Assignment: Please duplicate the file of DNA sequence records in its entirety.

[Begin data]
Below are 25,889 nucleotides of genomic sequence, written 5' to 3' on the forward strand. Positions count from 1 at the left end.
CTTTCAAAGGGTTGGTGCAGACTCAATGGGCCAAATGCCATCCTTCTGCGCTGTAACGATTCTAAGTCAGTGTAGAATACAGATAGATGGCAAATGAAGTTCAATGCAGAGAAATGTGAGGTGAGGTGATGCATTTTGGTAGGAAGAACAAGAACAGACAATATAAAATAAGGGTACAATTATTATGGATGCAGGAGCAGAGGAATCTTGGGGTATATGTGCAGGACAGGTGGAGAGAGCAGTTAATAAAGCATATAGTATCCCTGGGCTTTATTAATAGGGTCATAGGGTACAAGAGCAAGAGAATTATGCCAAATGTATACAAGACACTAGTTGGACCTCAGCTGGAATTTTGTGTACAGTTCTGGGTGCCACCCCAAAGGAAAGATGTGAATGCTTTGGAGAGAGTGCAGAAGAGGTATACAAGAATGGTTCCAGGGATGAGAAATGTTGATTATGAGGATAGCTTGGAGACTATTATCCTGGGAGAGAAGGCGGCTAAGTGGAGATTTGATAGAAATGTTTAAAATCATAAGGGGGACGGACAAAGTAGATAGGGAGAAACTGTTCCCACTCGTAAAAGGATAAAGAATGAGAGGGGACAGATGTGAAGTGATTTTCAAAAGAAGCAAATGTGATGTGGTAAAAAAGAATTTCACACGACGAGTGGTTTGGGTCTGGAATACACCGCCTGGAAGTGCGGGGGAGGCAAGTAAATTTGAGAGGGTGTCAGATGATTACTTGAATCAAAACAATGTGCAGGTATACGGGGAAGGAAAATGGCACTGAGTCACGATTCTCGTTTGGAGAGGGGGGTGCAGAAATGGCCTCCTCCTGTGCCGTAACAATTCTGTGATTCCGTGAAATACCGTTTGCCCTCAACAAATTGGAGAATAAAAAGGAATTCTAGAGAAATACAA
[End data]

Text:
Below are 25,889 nucleotides of genomic sequence, written 5' to 3' on the forward strand. Positions count from 1 at the left end.
CTTTCAAAGGGTTGGTGCAGACTCAATGGGCCAAATGCCATCCTTCTGCGCTGTAACGATTCTAAGTCAGTGTAGAATACAGATAGATGGCAAATGAAGTTCAATGCAGAGAAATGTGAGGTGAGGTGATGCATTTTGGTAGGAAGAACAAGAACAGACAATATAAAATAAGGGTACAATTATTATGGATGCAGGAGCAGAGGAATCTTGGGGTATATGTGCAGGACAGGTGGAGAGAGCAGTTAATAAAGCATATAGTATCCCTGGGCTTTATTAATAGGGTCATAGGGTACAAGAGCAAGAGAATTATGCCAAATGTATACAAGACACTAGTTGGACCTCAGCTGGAATTTTGTGTACAGTTCTGGGTGCCACCCCAAAGGAAAGATGTGAATGCTTTGGAGAGAGTGCAGAAGAGGTATACAAGAATGGTTCCAGGGATGAGAAATGTTGATTATGAGGATAGCTTGGAGACTATTATCCTGGGAGAGAAGGCGGCTAAGTGGAGATTTGATAGAAATGTTTAAAATCATAAGGGGGACGGACAAAGTAGATAGGGAGAAACTGTTCCCACTCGTAAAAGGATAAAGAATGAGAGGGGACAGATGTGAAGTGATTTTCAAAAGAAGCAAATGTGATGTGGTAAAAAAGAATTTCACACGACGAGTGGTTTGGGTCTGGAATACACCGCCTGGAAGTGCGGGGGAGGCAAGTAAATTTGAGAGGGTGTCAGATGATTACTTGAATCAAAACAATGTGCAGGTATACGGGGAAGGAAAATGGCACTGAGTCACGATTCTCGTTTGGAGAGGGGGGTGCAGAAATGGCCTCCTCCTGTGCCGTAACAATTCTGTGATTCCGTGAAATACCGTTTGCCCTCAACAAATTGGAGAATAAAAAGGAATTCTAGAGAAATACAA